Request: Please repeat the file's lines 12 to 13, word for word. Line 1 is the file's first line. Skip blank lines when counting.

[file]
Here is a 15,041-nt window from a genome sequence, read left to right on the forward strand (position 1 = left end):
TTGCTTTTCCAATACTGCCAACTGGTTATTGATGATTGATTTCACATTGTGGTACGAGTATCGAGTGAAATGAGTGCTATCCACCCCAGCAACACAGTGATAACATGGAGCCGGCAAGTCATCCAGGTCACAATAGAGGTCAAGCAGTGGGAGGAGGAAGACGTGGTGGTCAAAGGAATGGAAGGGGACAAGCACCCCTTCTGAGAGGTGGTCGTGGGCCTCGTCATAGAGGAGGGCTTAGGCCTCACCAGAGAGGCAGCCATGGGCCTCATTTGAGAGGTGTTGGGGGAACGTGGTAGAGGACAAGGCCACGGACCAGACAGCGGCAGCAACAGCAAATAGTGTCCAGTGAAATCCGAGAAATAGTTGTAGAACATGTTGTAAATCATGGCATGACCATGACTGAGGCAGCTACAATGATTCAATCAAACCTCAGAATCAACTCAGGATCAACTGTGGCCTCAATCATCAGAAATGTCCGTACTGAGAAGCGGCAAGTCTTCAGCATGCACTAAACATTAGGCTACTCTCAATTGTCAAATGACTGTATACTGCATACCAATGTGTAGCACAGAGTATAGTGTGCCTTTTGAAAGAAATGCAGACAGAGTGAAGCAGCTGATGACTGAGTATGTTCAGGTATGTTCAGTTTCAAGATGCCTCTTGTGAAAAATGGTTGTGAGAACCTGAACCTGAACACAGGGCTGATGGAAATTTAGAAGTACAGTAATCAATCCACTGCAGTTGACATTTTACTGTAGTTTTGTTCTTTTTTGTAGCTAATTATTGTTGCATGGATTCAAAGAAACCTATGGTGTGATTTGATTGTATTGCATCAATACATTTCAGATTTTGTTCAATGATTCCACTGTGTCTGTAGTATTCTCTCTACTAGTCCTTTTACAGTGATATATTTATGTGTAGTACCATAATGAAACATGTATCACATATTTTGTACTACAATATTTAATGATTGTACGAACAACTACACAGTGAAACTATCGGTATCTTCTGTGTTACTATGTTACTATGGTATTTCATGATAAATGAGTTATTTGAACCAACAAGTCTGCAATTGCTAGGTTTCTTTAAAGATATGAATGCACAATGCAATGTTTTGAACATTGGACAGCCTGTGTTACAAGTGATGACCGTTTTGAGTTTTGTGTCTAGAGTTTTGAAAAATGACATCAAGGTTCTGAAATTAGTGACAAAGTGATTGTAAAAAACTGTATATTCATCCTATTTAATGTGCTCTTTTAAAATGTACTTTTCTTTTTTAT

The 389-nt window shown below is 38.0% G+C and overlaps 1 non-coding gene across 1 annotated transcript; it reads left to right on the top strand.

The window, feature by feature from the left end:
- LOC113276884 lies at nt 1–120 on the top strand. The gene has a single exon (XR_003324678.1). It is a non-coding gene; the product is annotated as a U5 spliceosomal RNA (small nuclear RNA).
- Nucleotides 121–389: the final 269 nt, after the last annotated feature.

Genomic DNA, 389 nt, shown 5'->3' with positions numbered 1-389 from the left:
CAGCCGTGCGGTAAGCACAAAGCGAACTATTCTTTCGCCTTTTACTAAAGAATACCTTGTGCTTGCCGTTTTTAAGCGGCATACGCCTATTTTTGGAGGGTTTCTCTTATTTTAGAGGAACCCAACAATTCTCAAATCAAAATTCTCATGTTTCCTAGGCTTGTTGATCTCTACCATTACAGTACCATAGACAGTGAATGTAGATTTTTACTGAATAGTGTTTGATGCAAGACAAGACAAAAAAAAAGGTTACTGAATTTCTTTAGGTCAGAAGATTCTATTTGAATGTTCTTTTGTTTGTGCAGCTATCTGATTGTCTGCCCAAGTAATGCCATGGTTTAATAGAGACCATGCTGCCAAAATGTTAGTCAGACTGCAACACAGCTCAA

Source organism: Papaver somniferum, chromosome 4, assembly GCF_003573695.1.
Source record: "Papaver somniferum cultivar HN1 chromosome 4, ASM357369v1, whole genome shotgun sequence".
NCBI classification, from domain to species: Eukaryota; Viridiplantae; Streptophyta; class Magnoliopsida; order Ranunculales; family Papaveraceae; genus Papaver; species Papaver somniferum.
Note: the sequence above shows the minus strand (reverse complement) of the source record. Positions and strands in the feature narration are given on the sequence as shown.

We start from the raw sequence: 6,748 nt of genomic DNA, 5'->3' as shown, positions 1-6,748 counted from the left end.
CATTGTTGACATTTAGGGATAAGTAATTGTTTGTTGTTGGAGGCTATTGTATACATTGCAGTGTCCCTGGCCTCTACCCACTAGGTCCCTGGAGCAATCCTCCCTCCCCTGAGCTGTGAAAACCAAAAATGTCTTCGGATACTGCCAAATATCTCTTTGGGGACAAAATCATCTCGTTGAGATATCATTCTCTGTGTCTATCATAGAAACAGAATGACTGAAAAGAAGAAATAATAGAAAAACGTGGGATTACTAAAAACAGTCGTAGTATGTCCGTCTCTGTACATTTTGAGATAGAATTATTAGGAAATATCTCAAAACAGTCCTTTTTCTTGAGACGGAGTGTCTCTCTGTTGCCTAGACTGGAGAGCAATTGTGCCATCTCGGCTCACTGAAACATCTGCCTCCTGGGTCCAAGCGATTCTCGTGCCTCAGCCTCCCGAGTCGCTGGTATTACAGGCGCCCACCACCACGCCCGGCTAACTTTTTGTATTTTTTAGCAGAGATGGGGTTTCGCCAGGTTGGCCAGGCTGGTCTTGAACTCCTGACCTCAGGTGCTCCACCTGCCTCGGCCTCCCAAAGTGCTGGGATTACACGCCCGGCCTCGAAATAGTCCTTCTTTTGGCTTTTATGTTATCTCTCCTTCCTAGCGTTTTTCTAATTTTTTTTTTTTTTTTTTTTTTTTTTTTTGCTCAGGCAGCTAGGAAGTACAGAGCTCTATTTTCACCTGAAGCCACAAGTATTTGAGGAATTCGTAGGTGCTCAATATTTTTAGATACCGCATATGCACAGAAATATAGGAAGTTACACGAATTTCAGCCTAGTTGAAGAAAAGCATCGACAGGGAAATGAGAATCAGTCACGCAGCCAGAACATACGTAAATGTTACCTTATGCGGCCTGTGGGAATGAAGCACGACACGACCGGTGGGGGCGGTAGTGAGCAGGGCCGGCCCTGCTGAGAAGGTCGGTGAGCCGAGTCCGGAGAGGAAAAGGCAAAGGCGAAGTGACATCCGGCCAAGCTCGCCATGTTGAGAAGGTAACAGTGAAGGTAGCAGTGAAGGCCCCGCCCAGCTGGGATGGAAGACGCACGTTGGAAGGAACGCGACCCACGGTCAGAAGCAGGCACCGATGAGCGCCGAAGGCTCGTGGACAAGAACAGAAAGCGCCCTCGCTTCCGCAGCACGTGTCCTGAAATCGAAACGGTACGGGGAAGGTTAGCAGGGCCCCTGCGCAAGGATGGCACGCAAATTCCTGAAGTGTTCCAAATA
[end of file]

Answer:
Note: the sequence above shows the minus strand (reverse complement) of the source record. Positions and strands in the feature narration are given on the sequence as shown.

We start from the raw sequence: 6,748 nt of genomic DNA, 5'->3' as shown, positions 1-6,748 counted from the left end.